1 Whisper it very quietly, but Lebanon has a very serious chance of making waves in the forthcoming FIBA World Championships in Turkey.
Lebanon may be no stranger to the sport’s biggest event but its impact is limited to a famous 74-73 victory over France four years ago.
The Lebanese team is due to meet France again over the opening weekend but a victory this time will not come as such as a shock.
Fresh from its invigorating debut international tournament win in the Stankovic Cup, Lebanon is a team on a high, with new players and a new coach taking the team to levels never reached before.
The team’s position is a culmination of over 15 years of progress from no hopers to qualifiers, but now is the time to move up a stage.
Lebanon has never gone beyond the group stage in the World Championships, with two wins in five games in 2006 its best showing to date. In 2010 only Spain can be fully confident of beating the Cedars in the group phase.
On Saturday, Lebanon will line up against Canada, whom it comfortably defeated three days ago. A win in the first game will put the Cedars in good shape to progress through games against France, New Zealand and Lithuania. Only three wins overall are needed to proceed to the second round, from where anything can happen.
So why has Lebanon got a greater chance now than ever before?
Two obvious reasons present themselves. First, coach Tab Baldwin, who carved a reputation as a giant killer at his time in charge of New Zealand, has given the Cedars a greater team ethic, and more importantly has tightened up the defense that used to be so susceptible to opposition attacks. Twice in the recent Stankovic Cup Lebanon held the opposition to less than 60 points, a commendable achievement for a country of any size, let alone Lebanon and its relatively infantile domestic league. More emphasis is being put on dominating the rebounds and ensuring the team doesn’t commit needless turnovers, and submit to avoidable defeats.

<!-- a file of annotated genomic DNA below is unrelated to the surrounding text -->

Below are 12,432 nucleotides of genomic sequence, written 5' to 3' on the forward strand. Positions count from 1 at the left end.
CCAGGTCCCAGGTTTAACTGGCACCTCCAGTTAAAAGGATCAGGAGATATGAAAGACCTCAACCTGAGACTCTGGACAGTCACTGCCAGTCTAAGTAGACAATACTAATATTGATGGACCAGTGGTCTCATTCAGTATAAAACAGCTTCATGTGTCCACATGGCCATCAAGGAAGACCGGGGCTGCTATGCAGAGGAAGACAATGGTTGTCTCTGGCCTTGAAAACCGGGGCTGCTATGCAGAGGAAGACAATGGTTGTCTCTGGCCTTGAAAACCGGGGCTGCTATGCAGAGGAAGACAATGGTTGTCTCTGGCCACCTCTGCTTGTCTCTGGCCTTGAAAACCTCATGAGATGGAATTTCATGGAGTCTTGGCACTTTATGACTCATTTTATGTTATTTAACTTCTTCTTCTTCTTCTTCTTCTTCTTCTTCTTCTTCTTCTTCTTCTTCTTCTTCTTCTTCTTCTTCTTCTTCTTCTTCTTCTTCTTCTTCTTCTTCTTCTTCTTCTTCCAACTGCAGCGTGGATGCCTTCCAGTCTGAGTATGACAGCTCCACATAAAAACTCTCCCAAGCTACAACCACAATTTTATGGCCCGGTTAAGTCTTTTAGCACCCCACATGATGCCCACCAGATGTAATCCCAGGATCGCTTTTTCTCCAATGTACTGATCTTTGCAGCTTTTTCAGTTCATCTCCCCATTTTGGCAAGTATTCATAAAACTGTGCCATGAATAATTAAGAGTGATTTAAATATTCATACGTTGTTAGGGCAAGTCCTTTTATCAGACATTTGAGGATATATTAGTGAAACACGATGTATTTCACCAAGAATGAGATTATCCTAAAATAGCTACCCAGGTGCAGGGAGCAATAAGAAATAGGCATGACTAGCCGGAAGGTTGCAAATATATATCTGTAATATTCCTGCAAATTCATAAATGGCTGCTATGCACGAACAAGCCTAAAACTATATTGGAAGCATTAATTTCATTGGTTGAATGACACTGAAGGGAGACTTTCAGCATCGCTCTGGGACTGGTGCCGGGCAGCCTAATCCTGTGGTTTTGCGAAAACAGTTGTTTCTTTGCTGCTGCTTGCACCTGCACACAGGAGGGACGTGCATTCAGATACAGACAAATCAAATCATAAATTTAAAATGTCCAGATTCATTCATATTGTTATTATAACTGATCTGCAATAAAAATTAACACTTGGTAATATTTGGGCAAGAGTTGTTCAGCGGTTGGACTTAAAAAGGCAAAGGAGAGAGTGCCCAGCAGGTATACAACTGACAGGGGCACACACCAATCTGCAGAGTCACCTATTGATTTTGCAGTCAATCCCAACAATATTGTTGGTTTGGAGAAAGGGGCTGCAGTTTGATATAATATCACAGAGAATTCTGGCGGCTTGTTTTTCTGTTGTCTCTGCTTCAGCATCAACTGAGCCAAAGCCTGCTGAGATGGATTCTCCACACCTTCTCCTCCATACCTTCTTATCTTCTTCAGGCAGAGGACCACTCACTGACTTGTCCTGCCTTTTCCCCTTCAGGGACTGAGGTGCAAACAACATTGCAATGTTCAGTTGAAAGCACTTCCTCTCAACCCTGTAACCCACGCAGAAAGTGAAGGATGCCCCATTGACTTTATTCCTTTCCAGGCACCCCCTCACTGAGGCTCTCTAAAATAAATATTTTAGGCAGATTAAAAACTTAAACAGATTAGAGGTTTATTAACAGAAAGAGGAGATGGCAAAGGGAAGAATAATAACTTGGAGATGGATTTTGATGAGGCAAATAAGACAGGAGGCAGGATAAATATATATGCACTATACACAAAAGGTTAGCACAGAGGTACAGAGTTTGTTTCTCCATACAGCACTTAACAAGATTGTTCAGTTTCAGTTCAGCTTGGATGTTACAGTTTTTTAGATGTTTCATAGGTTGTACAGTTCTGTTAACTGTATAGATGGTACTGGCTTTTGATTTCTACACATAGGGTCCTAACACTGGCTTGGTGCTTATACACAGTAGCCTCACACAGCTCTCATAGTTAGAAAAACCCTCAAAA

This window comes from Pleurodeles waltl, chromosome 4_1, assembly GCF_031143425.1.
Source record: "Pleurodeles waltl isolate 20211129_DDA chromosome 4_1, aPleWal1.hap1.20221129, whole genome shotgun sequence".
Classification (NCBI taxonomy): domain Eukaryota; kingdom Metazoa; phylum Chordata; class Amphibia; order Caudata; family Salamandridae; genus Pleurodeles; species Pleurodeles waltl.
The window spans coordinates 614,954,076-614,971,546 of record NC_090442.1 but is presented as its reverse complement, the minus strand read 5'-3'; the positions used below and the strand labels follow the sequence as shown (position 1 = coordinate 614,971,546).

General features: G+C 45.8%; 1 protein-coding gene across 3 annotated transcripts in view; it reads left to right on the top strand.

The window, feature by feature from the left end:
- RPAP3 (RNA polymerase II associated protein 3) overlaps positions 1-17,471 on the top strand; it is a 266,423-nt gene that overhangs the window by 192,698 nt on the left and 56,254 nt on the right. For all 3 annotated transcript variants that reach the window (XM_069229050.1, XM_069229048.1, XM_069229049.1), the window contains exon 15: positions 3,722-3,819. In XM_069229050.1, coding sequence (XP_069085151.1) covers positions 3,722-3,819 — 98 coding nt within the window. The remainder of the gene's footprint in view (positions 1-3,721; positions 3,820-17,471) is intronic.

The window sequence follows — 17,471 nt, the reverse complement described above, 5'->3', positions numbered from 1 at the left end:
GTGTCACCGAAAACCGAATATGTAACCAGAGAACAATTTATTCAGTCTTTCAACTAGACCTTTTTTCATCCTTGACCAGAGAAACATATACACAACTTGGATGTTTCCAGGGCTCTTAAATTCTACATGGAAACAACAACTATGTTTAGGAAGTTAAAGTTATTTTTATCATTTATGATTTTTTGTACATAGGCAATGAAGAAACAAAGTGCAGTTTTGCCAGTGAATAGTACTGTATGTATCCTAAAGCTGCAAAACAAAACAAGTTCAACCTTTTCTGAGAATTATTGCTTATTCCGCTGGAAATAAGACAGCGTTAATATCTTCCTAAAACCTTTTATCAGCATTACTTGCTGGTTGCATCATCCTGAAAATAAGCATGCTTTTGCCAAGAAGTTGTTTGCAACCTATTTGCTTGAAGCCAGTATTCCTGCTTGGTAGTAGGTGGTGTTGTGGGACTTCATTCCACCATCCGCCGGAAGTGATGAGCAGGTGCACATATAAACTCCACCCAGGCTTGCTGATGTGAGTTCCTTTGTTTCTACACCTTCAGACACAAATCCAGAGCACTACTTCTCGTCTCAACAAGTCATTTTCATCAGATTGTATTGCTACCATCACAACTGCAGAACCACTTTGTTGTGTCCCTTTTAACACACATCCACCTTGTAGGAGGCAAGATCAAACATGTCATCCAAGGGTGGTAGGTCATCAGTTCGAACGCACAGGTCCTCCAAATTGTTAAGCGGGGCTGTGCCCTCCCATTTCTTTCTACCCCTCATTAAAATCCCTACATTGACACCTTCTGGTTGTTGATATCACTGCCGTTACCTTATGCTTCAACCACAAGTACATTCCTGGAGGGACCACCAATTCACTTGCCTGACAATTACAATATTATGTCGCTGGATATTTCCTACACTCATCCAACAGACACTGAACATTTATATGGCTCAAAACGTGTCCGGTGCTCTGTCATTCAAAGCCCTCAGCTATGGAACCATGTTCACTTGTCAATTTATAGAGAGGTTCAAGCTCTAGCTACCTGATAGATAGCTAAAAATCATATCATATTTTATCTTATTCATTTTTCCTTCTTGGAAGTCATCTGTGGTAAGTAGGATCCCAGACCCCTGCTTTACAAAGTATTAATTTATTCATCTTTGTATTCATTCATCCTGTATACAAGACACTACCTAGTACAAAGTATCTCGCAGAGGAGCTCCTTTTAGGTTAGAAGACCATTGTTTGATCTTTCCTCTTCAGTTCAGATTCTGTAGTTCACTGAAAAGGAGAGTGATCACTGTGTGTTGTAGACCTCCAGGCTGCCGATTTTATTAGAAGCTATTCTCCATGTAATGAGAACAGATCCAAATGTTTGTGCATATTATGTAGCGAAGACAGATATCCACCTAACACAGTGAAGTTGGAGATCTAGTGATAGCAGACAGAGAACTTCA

Second, Lebanon no longer relies solely on Fadi al-Khatib to provide its inspiration. Khatib will go down as perhaps the legend and standard bearer for basketball in Lebanon but his demotion to team player rather than out-and-out talisman is the healthiest thing to happen to Lebanese basketball since his own debut 15 years ago.
“The Tiger” has top scored in nearly every tournament Lebanon has ever competed in and it was his extraordinary performance and 29 points against France in 2006 that provided Lebanon with its greatest moment on the world stage. He may be declining in speed and guile but his eye for a basket and powerful play in the key will be enough to cause trouble to even the best teams. He still hogs most of Lebanon’s headlines but he is by no means the team’s only standout player.
Jackson Vroman and Matt Freije at 6’ 11” and 6’ 10” respectively now provide height and international know-how, two major flaws of previous Lebanese teams that struggled against the more vertically indulged sides like China and Spain.
Vroman and Rony Fahed, a veteran of Lebanon’s two previous appearances in the World championships, have taken over the mantle of the team’s primary point getters while Tab Baldwin’s strong character will ensure that Khatib doesn’t indulge himself in the selfish play he has previously been accused of.
The team now has expertise in each area with Vroman and Freije providing sound defensive cover, while Ali Mahmoud’s dynamism cuts through the stoniest of defenses. Rony Fahed is likely to prove himself as one of the finest three-point shooters of the tournament, while the constantly improving Jean Abdul Nour works selflessly to knit together the team’s play at both ends of the court.
Success for Lebanon is still only relative as a second round birth is unlikely to send tremors through the basketball world and the Cedars’ constant progress must surely reach a terminal velocity soon. But at 24th in the FIBA world rankings, Lebanon has a genuinely competitive team in a sport on the world stage.